It’s not always clear how to do the calculation for all the local and semi-local animals in the area because their movement patterns will change based on the availability of water. Deer will travel 1-3 miles and pheasant .5 to 1 mile for water.  The more dependable the water source, the more it will tend to hold animals in the vicinity.

With time, you’ll be able to get a better handle as to the actual amount of water being consumed and you may decide to make changes to the system. Or perhaps add another system to the neighborhood.  See Rain Collection for examples and calculations.


Estimated Wildlife Water Use


Installation & Siting

While guzzlers can be installed above ground, most traditional guzzlers are installed in-the-ground.  This will give animal’s easy access to water at ground level and the subsurface soil temperature will help keep the water cooler. In certain instances, it might be advantageous to install the guzzlers above-the-ground, like when excavation isn’t practical.  This is often the case in Texas where the soil conditions are extra rocky or in the remote regions or the Rocky Mountains for Bighorn sheep.  Other times a temporary installation is preferred so that the guzzler can be relocated to a different area.

A real siting consideration should be to avoid areas subject to flash flooding and the resulting increased in hydrostatic pressure.  During periods of heavy rain, it is possible to create a situation where the soil around the guzzler becomes so saturated with water that it can pop out of the ground. Make sure there is proper drainage around the storage tank.  If necessary, anchor the guzzler into the ground with a footing and retaining straps.

Since many arid areas have winter conditions with snow and ice, it’s helpful to locate the guzzler on a south-facing slope, as opposed to a north-facing slope, to help with thawing.

See “Guzzler Installation Tips” at Rainmaker Wildlife website. Give us a call if you have questions about this step of the guzzler process.


Although guzzlers are generally low maintenance, they should be inspected at least once or twice a year.  The main thing to watch for is debris that has been blown into the drinking area, or small, dead animals. Be sure to lift the lid to inspect the reservoir tank as well. Some areas have occasional issues with bees seeking water. If nesting has occurred nearby, the bees should be cleared if possible.

Particular areas, such as Hawaii and California, may be more prone to algae forming in the drinking area of the guzzler, which is largely due to UV exposure. While it might look funky, algae blooms are not normally toxic and won’t deter animals from drinking. There are several different ways to control these blooms which will be discussed in future blogs. If you’re concerned at all that the algae might be toxic, please consult a local wildlife biologist. They can help answer any questions as well as monitor the region for any toxic algae outbreaks.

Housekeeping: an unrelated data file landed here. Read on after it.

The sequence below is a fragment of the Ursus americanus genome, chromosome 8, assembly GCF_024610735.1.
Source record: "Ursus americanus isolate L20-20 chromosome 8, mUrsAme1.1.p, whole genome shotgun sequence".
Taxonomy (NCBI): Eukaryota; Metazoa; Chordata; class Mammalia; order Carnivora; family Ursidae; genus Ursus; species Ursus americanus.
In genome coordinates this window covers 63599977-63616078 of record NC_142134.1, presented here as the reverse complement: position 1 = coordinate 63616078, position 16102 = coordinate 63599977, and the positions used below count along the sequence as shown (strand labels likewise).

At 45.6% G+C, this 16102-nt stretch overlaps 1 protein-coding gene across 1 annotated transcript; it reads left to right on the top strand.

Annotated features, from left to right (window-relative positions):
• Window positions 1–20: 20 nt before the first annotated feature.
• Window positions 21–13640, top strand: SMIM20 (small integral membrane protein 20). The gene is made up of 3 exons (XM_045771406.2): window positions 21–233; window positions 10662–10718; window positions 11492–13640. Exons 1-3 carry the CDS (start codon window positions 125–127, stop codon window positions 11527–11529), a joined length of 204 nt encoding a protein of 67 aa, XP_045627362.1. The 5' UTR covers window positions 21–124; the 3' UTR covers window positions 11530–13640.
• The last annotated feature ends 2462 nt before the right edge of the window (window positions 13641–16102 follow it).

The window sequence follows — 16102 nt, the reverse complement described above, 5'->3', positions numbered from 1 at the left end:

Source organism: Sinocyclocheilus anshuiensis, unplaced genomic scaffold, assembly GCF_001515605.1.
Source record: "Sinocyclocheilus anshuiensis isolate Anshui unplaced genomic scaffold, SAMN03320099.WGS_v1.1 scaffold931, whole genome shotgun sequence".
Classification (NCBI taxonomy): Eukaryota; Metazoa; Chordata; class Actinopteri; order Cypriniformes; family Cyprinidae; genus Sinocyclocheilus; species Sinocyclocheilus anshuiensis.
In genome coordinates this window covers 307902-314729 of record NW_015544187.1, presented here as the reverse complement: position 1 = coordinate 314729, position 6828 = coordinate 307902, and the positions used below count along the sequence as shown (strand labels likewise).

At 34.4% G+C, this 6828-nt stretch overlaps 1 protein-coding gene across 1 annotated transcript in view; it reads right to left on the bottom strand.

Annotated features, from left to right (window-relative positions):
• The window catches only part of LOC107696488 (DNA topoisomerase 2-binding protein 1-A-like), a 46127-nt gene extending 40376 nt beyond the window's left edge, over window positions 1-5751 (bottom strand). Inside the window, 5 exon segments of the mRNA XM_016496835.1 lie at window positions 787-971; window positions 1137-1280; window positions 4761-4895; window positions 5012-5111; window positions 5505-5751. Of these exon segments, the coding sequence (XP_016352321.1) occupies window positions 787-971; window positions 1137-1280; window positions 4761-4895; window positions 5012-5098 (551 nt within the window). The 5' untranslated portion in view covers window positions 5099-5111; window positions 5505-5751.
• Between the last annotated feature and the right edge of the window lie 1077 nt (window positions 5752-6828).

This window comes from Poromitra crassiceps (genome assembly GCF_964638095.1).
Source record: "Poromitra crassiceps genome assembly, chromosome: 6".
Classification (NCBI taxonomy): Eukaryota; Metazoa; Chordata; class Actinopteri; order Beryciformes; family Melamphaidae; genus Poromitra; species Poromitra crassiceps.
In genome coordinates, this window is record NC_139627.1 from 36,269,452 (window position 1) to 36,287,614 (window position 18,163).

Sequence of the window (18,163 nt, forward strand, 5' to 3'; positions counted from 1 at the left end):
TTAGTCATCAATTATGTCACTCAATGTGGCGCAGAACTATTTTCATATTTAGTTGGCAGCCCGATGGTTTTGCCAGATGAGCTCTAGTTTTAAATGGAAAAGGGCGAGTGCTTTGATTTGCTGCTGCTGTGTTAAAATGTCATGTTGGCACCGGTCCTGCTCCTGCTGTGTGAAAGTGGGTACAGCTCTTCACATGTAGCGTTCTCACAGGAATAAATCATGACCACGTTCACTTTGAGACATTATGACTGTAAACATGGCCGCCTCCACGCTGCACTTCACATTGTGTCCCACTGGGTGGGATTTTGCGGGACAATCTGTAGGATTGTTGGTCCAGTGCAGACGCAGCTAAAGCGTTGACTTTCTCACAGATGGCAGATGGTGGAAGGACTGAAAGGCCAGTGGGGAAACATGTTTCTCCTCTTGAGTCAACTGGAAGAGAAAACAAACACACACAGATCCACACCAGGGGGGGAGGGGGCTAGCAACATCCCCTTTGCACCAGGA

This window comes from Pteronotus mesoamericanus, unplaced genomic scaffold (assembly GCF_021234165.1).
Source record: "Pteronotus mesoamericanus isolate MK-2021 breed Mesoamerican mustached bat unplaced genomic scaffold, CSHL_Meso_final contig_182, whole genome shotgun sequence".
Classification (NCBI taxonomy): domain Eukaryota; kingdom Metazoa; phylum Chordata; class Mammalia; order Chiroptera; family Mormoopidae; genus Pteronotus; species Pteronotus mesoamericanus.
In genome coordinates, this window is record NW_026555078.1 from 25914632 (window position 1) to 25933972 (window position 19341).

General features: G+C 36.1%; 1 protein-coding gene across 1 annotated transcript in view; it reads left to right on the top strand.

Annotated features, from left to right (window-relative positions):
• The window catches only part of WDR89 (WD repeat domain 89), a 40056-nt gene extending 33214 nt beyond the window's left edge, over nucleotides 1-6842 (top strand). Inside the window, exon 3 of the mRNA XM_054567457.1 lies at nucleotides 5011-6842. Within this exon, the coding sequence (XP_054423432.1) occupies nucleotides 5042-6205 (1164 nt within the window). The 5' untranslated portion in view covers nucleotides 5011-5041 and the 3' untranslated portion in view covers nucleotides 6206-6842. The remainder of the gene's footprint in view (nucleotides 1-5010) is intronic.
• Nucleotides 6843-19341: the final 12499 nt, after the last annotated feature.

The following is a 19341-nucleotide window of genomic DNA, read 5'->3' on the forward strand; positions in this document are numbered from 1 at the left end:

Aside from the cost of the guzzler itself, you’ll want to factor in the materials for constructing the rain collection roof, the excavation costs for in-ground installation and perhaps some fencing to keep cattle out as the damage cattle might cause can be considerable.  Building a short cattle fence is often a good solution as deer can easily jump over.

Game Camera

This is really the fun part. Once the water is available to wildlife, a game camera will show you that a guzzler is a real 24-hour hub of activity.  Owls, fox, deer, cougar, bear, and bats can be exciting to see at night and nighttime is a whole other world. There is a wide range of high high-quality cameras available these days. The digital format has lowered the cost and increased the storage capacity to where video bursts are practical and easy to access. Find a full range of quality trail cams and get some honest information from the professionals at Trail Cam Pro.

If you have questions or comments regarding wildlife habitat water systems, please feel free to contact us here at Rainmaker Wildlife.

Related Articles: Calculating Animal Water Consumption, Wildlife Drinker Basics